My grandmother might be one of the best cooks around but I wouldn't know it. While my brother and I were raised by my grandparents on endless portions of vibrant and savory rice and beans, fresh tostones made from both plantains and pana, fork-tender meat I've never seen anyone be able to reproduce, and chicken that actually had flavor and depth, my grandmother didn't do much more than reheat it in the microwave and serve it to us. All my childhood food memories, and my current lunches on Tuesdays and Fridays, come from one of the best cooks I know: Carmen.

**Three recipes at the end of the post.

Monday, April 12, 2010

The Ick Factor

For strictly research purpose, I've been watching old episodes of Julia Child's The French Chef show. Needless to say, its amazing. As RX (R's new title on the blog), once pointed out, "She could not get on television today." And its true. She couldn't even get on television in Britain back when she was a star (they thought she was drunk on camera). What's wonderful about her show is all her quirks and the overall lack of polish (except when it comes to the food, of course)-- she's out of breath halfway through the episode, she drops things, and she often forgets what she's going to say and glares directly into the camera. I'd like to think the sheer amount of butter and oil she pours into everything would make modern cooks blush but then Paula Deen, or as I like to call her, Satan, does unfortunately exist in this world. (Deen is the inventor of the Lady's Brunch Burger.)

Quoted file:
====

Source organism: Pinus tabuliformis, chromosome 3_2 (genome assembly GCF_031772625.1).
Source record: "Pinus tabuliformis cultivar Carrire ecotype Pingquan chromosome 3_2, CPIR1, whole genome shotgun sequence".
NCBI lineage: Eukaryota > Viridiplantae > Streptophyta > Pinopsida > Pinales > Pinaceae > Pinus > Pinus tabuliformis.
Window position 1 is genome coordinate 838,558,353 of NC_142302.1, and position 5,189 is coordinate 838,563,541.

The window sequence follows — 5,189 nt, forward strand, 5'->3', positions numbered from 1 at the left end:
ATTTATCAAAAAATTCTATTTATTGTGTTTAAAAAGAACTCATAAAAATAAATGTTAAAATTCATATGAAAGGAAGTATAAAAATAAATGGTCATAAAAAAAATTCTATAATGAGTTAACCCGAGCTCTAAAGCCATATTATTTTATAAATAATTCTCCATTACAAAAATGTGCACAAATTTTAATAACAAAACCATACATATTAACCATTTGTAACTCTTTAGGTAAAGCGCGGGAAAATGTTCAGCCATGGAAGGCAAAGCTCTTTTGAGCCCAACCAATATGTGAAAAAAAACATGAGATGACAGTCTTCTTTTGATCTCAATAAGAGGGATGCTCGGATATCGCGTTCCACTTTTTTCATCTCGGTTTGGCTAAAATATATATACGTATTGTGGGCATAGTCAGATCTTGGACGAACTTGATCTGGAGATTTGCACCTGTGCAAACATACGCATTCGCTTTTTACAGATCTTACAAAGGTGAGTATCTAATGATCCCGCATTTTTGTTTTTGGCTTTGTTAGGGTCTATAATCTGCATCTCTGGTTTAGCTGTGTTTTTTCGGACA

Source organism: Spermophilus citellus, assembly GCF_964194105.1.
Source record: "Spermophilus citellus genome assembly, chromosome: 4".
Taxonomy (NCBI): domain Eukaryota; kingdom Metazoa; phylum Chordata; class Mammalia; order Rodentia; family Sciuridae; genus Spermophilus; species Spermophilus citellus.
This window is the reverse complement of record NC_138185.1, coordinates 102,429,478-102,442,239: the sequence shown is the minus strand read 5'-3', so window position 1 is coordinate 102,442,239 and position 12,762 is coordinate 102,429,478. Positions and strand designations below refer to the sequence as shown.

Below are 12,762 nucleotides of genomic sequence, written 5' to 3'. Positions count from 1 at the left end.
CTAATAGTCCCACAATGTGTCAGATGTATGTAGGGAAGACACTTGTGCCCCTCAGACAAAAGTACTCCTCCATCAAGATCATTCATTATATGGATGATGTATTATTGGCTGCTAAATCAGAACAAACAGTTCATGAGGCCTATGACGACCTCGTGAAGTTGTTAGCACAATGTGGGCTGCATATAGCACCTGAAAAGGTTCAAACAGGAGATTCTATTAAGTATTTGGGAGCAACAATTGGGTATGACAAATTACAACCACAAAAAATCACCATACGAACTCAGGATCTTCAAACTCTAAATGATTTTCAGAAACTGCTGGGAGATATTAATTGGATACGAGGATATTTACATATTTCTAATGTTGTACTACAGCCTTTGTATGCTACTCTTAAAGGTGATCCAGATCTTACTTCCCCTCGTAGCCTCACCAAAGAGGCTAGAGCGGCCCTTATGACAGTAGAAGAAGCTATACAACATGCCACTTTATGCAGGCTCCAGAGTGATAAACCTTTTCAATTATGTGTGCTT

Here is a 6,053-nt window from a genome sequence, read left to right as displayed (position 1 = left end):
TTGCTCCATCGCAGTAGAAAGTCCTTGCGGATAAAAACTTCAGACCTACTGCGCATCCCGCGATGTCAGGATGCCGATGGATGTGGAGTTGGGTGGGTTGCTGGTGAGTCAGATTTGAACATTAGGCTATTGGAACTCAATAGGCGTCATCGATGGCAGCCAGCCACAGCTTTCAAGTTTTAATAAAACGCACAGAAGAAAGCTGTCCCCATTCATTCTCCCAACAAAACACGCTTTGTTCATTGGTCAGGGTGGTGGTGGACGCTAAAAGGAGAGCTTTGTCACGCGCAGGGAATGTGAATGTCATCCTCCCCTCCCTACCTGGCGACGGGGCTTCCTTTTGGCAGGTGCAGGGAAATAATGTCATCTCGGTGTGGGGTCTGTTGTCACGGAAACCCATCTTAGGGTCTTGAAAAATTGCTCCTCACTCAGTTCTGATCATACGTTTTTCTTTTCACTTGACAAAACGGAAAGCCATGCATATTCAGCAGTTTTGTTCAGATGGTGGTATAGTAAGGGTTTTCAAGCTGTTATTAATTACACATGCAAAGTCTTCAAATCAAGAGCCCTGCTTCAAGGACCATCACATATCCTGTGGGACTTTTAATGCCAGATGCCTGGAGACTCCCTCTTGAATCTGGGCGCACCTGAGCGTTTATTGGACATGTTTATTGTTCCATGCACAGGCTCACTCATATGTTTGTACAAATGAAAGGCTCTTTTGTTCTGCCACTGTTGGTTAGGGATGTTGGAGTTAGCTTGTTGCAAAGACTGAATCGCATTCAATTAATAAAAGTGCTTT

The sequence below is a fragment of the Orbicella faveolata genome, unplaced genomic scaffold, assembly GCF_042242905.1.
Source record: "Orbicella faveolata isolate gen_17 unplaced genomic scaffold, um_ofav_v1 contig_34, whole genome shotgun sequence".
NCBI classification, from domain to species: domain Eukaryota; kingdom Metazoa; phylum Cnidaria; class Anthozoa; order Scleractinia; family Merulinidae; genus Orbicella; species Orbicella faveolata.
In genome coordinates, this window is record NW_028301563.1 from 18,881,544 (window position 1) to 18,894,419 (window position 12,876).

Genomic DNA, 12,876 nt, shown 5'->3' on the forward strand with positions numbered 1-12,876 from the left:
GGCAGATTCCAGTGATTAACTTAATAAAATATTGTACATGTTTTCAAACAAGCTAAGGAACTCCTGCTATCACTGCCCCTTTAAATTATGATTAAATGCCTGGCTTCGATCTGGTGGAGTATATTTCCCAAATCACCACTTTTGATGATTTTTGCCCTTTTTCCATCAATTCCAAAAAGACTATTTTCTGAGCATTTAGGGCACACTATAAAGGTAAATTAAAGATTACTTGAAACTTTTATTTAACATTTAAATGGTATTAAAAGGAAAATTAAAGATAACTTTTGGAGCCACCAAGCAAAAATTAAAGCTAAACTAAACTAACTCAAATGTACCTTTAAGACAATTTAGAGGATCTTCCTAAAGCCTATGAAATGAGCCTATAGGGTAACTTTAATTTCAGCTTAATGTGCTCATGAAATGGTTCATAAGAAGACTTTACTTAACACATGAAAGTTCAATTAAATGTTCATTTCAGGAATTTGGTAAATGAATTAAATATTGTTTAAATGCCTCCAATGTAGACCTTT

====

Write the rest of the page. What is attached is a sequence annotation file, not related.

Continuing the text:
But what blew me away about Julia's show is her embrace (girly as it is) of what I've dubbed the Ick Factor. She starts off the Boulaibasse show with a close up on a giant fish head which she then rips the gills out of to show why you shouldn't cook with them (they're full of "impurities"). In the same show she tosses whole fish into broth and continually refer to them as cute. When a live lobster protests against being boiled alive by slapping Julia's fingers with its tail she turns it into a little goof by adding sound effects-- pampampampam! Yes, adorable. In the age of icanhascheezeburger and Hello Kitty, cute as edible wouldn't exactly fly on mainstream television and neither would putting a face to what you're eating. At least not for your standard American audience.